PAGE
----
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Kristi Nelson
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Bank One and Microsoft Ink Deal

Bank One and Microsoft recently negotiated a three-year strategic relationship, valued at more than $30 million.

More than just an advertising deal. That's how Bank One and Microsoft characterize their recently negotiated three-year strategic relationship, valued at more than $30 million.

"What I think makes it special between Bank One and Microsoft is the comprehensive nature of the deal," said Kevin Watters, senior vice president in the consumer Internet group at $270 billion Bank One. "The breadth of this is pretty impressive."

The agreement presents multiple opportunities to jointly promote and develop services and products for the two companies' U.S. customers, ranging from consumers to small and middle-market businesses.

Bank One will promote Microsoft products, including its MSN Internet service, to its 40 million customers. Microsoft will market Bank One's products and services to its 270 million monthly MSN users.

Microsoft can also tap Bank One's customers through its Financial Explorer and .NET Alerts Service. The Financial Explorer product will combine Microsoft Money, Internet Explorer and Bank One.com to allow customers to better manage their cash flow, do budgeting and asset allocation. Alerts can notify customers of pertinent financial information, such as account activity information and bill payment reminders, through either a computer, hand-held device or possibly a cell phone.

The deal also offers services for the bank's million-plus business customers. As part of the agreement, Bank One will integrate offerings with Microsoft's bCentral.com to deliver online small-business services in areas such as Web hosting, e-mail campaigns and online scheduling.

For the bank's 18,000 middle market customers, Microsoft's Great Plains financial software will integrate a range of Bank One's commercial solutions into its distribution channels to help small and medium-size businesses manage their finances more effectively. Bank One will also sell its commercial credit card and paycheck card through Great Plains, which is targeted toward middle market customers.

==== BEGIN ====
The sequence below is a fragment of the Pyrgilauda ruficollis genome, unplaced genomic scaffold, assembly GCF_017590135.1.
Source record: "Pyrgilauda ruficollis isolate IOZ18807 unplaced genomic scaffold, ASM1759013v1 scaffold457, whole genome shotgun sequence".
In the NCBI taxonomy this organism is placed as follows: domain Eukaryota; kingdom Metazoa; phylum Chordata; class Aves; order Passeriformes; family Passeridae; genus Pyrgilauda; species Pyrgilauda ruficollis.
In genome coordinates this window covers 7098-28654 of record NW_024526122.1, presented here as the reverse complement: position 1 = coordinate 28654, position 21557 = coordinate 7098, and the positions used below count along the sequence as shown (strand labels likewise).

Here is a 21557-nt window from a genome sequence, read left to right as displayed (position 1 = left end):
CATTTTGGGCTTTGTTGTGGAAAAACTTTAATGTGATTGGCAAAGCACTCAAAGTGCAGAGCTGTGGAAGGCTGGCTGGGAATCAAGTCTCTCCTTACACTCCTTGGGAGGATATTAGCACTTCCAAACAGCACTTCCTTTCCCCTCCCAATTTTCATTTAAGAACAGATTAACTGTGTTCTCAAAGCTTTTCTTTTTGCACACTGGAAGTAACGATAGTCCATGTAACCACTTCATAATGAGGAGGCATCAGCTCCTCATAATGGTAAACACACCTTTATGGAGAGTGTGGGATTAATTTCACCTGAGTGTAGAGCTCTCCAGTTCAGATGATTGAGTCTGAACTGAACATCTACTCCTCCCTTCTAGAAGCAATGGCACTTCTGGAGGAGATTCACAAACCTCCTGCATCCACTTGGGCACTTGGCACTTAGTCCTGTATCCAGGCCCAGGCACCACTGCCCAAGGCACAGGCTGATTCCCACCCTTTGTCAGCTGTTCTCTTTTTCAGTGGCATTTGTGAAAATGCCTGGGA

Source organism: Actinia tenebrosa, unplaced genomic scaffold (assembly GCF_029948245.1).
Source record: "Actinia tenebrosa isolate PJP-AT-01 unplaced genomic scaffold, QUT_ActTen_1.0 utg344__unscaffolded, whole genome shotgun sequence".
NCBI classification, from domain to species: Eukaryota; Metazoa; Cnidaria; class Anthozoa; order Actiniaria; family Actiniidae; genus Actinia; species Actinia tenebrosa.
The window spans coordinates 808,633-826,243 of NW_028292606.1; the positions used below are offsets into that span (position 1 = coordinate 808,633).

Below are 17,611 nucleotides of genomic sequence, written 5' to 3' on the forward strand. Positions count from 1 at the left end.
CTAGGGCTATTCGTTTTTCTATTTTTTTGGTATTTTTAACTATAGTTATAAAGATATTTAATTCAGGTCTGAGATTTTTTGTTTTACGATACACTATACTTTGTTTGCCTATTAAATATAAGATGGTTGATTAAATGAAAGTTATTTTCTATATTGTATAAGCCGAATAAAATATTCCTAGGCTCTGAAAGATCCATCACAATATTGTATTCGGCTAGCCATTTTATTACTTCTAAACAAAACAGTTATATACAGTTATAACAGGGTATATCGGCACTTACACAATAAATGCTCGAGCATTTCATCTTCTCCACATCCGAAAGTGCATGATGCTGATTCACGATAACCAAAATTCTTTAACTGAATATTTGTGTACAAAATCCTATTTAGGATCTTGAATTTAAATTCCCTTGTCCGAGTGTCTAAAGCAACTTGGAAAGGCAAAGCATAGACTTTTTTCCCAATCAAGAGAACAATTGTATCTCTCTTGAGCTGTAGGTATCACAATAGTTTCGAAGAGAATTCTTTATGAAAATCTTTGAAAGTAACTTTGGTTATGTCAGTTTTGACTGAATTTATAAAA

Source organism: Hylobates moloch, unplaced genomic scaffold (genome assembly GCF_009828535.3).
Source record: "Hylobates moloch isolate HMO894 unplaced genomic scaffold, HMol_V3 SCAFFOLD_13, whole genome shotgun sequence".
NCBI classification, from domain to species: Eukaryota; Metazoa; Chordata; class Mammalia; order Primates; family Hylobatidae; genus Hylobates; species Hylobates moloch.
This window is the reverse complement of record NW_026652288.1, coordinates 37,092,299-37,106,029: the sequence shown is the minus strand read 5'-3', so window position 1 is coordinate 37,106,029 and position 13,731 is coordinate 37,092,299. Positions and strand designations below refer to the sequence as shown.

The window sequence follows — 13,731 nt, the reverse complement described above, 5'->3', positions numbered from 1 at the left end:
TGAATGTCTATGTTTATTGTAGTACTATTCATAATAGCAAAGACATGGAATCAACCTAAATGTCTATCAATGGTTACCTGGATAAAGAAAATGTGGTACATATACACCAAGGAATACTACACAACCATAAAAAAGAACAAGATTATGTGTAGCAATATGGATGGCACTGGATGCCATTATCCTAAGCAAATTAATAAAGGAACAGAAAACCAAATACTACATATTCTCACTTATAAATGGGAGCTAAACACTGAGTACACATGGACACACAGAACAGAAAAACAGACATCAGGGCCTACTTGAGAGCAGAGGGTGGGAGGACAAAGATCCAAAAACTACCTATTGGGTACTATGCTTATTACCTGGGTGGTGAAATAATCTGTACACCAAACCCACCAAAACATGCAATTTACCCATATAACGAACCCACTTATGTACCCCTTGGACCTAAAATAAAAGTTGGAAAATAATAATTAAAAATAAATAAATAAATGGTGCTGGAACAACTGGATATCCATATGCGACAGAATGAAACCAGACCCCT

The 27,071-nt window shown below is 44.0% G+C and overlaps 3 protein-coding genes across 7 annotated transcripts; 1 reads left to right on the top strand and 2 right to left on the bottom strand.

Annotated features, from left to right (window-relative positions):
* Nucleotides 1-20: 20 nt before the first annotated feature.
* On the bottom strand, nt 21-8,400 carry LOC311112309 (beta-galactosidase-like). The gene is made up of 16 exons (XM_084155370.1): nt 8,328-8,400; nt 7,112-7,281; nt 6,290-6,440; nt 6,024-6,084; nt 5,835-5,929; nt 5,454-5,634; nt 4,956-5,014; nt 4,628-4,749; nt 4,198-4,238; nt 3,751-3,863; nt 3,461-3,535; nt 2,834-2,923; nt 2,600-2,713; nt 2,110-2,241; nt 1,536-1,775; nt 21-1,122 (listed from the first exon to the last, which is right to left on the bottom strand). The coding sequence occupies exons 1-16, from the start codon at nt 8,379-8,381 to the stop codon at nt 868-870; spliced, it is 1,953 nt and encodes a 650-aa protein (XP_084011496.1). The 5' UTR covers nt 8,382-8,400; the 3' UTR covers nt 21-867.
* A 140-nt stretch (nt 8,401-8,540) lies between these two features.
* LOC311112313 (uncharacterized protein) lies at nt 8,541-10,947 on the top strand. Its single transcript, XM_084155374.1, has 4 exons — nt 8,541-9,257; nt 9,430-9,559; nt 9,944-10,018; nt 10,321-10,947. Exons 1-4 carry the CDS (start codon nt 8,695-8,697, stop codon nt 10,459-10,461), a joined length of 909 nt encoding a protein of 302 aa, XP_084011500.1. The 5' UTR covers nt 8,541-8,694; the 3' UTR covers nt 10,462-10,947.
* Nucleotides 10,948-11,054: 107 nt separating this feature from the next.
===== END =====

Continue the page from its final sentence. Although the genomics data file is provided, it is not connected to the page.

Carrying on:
"From Microsoft's point of view, this is an opportunity for us to take the strengths across our company," said Christine Andrews, a product manager at MSN. "This is the type of thing that only companies such as Microsoft can do."

The relationship will also allow Bank One to take advantage of Microsoft's next generation online advertising products through its Advantage Marketing program. While it isn't exclusive, Microsoft reserves some of its most advanced ad technologies just for customers such as Bank One, Andrews said. "Because of the strategic nature of this deal, Bank One will be engaged more with a lot of our next generation ad technology. We wouldn't market these advertising products to just any company."

The digital marketing campaign began rolling out in January. Other pieces of the deal should be in place by the second quarter, including the alerts service, Financial Explorer and integration of the bank's commercial card and paycheck card into Great Plains.

"We're going to continue to work together and hopefully develop new products in the next three years that we can't think of today," said Watters. "Our assumption through this entire thing is that this is a long-term partnership."

To that end, the two companies have formed a joint steering committee with senior members of both organizations. "The onus will be on that joint steering committee to make sure we've got the pipeline full of ideas," said Watters. "And looking into the things that we've got already, I'm not worried about us not having enough ideas."

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